CAIRO, June 26 (UPI) -- Ahmed Shafiq, President Hosni Mubarak's last prime minister and the loser in the presidential runoff, left the country Tuesday. his lawyer said.
Shafiq released a statement congratulating the victor, Mohamed Morsi, and urging him to govern as president of all Egyptians, Egypt Independent reported. Attorney Showee Elsayed told CNN Shafiq, who flew to Abu Dhabi, was not fleeing to avoid prosecution.
On Monday, an adviser said Morsi, the Muslim Brotherhood candidate who won a narrow victory, plans to name a woman and a Christian as vice-presidents.
In an interview with CNN, Ahmed Deif, Morsi's policy adviser, promised Egypt will not become an "Islamic Republic" like Iran. He said Morsi's plans for his vice presidents are proof of that.
"For the first time in Egyptian history -- not just modern but in all Egyptian history -- a woman will take that position," Deif said. "And it's not just a vice president who will represent a certain agenda and sect, but a vice president who is powerful and empowered, and will be taking care of critical advising within the presidential Cabinet."
Shafiq plans to start a new political party when he returns, his lawyer said.
"We trust that nobody will be marginalized and that there will be no settlement of scores. I respect the opinion of the majority and appreciate everyone who supported me. I thank them one by one," Shafiq said in a statement.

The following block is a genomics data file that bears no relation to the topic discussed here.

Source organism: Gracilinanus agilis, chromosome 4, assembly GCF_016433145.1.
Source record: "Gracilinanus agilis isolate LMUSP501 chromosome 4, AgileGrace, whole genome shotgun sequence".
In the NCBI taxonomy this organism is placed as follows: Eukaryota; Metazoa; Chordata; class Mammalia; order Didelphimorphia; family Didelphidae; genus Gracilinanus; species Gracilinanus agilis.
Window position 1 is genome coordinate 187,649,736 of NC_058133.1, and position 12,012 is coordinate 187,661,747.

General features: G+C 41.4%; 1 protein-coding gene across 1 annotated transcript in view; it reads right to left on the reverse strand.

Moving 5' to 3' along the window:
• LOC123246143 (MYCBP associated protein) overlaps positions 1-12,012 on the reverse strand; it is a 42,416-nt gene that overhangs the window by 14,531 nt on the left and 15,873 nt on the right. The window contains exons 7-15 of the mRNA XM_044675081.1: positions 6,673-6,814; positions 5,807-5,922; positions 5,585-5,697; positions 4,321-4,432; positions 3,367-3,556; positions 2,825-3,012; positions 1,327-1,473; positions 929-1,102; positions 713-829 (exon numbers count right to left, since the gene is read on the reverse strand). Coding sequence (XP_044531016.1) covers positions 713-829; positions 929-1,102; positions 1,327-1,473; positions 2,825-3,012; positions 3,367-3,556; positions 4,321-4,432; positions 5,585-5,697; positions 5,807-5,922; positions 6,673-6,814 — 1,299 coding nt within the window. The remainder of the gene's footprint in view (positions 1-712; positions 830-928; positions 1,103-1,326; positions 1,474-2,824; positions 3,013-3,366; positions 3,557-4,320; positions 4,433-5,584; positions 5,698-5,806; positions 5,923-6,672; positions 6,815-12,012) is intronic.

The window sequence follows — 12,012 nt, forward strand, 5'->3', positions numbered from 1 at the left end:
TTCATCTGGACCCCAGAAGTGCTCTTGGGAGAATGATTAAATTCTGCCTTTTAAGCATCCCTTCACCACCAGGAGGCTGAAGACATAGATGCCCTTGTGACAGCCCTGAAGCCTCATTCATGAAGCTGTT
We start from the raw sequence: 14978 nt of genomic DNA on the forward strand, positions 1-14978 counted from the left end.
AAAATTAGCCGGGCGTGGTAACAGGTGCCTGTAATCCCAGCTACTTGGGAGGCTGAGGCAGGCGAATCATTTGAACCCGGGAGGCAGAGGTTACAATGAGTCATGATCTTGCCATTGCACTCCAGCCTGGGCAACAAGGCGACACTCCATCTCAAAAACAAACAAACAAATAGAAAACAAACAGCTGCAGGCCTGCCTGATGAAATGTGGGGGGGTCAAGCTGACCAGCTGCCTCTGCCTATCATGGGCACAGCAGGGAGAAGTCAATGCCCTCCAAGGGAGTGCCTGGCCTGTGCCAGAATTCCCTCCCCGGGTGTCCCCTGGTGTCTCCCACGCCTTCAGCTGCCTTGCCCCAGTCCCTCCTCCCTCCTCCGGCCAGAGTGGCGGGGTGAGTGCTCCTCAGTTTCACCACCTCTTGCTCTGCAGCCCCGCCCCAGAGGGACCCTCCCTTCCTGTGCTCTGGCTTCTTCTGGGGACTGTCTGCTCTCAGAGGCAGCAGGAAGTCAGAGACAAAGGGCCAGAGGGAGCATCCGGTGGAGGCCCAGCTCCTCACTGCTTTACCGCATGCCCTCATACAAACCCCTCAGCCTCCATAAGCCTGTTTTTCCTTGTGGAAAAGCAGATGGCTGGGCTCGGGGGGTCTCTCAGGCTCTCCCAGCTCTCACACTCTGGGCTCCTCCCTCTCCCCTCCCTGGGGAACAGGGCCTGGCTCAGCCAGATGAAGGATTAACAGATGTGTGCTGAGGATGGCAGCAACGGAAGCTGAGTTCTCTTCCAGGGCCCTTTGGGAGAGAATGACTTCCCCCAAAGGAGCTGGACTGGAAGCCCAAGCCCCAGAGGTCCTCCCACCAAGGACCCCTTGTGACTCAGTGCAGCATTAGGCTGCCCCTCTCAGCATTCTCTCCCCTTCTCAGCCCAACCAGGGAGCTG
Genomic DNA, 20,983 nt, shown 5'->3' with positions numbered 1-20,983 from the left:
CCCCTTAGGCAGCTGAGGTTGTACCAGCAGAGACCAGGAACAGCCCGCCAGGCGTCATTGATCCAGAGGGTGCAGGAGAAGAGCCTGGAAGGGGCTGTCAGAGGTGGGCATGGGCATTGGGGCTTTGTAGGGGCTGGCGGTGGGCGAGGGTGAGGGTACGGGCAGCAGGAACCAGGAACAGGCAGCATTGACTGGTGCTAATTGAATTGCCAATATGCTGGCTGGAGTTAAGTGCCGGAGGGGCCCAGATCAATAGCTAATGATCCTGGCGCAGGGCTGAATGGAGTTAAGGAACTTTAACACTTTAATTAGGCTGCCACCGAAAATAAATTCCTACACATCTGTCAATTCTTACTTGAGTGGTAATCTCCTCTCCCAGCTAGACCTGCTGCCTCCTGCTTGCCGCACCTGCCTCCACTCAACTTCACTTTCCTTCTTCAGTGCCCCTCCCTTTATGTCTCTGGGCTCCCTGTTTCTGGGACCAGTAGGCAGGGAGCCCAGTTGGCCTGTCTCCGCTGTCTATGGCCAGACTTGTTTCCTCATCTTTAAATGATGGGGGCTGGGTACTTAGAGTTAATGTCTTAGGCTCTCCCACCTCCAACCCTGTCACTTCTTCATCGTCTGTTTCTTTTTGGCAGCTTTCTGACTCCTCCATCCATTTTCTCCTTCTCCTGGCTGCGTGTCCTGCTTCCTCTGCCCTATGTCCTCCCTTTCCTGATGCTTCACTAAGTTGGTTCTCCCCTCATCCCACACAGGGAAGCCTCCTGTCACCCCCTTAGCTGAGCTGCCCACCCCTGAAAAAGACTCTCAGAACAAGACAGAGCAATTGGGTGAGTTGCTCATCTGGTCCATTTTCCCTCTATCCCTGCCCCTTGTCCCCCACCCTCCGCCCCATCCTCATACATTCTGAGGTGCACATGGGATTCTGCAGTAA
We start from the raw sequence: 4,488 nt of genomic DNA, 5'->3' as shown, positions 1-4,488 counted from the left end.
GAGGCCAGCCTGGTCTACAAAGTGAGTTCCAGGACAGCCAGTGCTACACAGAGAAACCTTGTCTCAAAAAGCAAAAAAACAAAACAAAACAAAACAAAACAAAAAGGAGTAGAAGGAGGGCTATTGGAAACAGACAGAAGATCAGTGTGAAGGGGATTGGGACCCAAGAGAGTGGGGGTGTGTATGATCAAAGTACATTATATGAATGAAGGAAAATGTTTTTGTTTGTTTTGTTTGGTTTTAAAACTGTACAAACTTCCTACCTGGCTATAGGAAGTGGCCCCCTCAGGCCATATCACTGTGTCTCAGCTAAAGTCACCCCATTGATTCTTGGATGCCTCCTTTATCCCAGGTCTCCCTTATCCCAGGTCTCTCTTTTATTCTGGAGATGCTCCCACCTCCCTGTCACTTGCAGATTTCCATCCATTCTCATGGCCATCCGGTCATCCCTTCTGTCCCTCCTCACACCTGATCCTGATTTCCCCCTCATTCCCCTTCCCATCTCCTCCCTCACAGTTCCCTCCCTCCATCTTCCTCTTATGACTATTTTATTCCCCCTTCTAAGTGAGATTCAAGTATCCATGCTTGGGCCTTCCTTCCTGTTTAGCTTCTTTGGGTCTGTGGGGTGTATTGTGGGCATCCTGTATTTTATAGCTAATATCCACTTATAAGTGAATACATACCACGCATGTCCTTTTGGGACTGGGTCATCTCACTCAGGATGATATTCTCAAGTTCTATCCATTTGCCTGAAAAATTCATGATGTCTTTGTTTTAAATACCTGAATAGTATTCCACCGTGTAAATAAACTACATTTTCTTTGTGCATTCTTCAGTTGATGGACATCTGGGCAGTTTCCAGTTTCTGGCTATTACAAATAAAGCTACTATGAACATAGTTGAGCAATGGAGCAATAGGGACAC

Elsayed told CNN Shafiq was on a private trip that will include a religious pilgrimage to Mecca with his daughters.
Shafiq had been barred from leaving the country to face charges of corruption during his tenure as civil aviation minister. He is accused of wasting billions of public dollars as well as embezzling $800 million, bikyamasr.com said.
Earlier a spokesman for Morsi accused Iran's semi-official Fars news agency of fabricating an interview.
The spokesman told the official Middle East News Agency Monday claims by Fars that it had interviewed Morsi hours before he was officially elected were false.
"Morsi did not give any interview to Fars and everything this agency has published is baseless," the spokesman told the agency.
The Iranian news agency claimed Morsi was considering expanding ties with Tehran and planned to review the 1979 peace treaty with Israel.
The Abu Dhabi daily The National said Tuesday Morsi faces daunting challenges, from the economy to writing a new constitution. After he was elected president, Morsi officially resigned from the Muslim Brotherhood, the newspaper said.
One of the main tasks ahead for the president is dealing with the Supreme Council of Armed Forces, which dissolved Parliament and stripped powers from the presidency, including taking control of the committee that will rewrite the constitution, the daily said. Egypt's highest court overturned a decree Tuesday allowing the military to make civilian arrests and plans to rule soon on other important issues.
"The deck is stacked against him, but I certainly don't think it will stay that way," Eric Trager, a fellow with the Washington Institute for Near East Policy in Cairo, told the newspaper. "Even if he doesn't have formal power for a while -- and I don't think that will last long -- he'll still be able to use the bully pulpit in a very influential way."
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